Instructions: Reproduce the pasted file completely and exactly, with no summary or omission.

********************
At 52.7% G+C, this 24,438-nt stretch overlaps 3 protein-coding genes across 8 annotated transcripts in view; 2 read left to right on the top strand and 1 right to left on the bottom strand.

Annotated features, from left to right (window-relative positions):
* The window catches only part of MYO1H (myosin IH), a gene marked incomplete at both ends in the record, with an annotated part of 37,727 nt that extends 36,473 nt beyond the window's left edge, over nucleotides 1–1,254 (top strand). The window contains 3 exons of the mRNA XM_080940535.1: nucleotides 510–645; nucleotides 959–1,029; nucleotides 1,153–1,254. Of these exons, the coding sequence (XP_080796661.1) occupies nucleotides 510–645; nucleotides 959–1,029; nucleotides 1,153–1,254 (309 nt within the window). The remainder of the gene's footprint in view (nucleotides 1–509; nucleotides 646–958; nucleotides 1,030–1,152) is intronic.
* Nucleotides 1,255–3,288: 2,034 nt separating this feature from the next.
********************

At 52.7% G+C, this 24,438-nt stretch overlaps 3 protein-coding genes across 8 annotated transcripts in view; 2 read left to right on the top strand and 1 right to left on the bottom strand.

Annotated features, from left to right (window-relative positions):
* The window catches only part of MYO1H (myosin IH), a gene marked incomplete at both ends in the record, with an annotated part of 37,727 nt that extends 36,473 nt beyond the window's left edge, over nucleotides 1–1,254 (top strand). The window contains 3 exons of the mRNA XM_080940535.1: nucleotides 510–645; nucleotides 959–1,029; nucleotides 1,153–1,254. Of these exons, the coding sequence (XP_080796661.1) occupies nucleotides 510–645; nucleotides 959–1,029; nucleotides 1,153–1,254 (309 nt within the window). The remainder of the gene's footprint in view (nucleotides 1–509; nucleotides 646–958; nucleotides 1,030–1,152) is intronic.
* Nucleotides 1,255–3,288: 2,034 nt separating this feature from the next.